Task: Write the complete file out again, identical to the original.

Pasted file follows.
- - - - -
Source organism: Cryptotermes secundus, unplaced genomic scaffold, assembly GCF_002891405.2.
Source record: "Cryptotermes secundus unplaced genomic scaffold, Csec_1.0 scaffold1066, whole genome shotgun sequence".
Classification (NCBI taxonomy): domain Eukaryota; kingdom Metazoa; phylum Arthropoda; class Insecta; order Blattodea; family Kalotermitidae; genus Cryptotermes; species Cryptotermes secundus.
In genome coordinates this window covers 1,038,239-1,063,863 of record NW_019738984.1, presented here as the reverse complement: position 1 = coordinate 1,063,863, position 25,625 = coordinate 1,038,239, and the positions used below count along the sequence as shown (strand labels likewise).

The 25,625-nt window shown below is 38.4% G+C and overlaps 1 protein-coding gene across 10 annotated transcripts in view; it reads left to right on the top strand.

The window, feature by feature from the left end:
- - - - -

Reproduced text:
Source organism: Cryptotermes secundus, unplaced genomic scaffold, assembly GCF_002891405.2.
Source record: "Cryptotermes secundus unplaced genomic scaffold, Csec_1.0 scaffold1066, whole genome shotgun sequence".
Classification (NCBI taxonomy): domain Eukaryota; kingdom Metazoa; phylum Arthropoda; class Insecta; order Blattodea; family Kalotermitidae; genus Cryptotermes; species Cryptotermes secundus.
In genome coordinates this window covers 1,038,239-1,063,863 of record NW_019738984.1, presented here as the reverse complement: position 1 = coordinate 1,063,863, position 25,625 = coordinate 1,038,239, and the positions used below count along the sequence as shown (strand labels likewise).

The 25,625-nt window shown below is 38.4% G+C and overlaps 1 protein-coding gene across 10 annotated transcripts in view; it reads left to right on the top strand.

The window, feature by feature from the left end: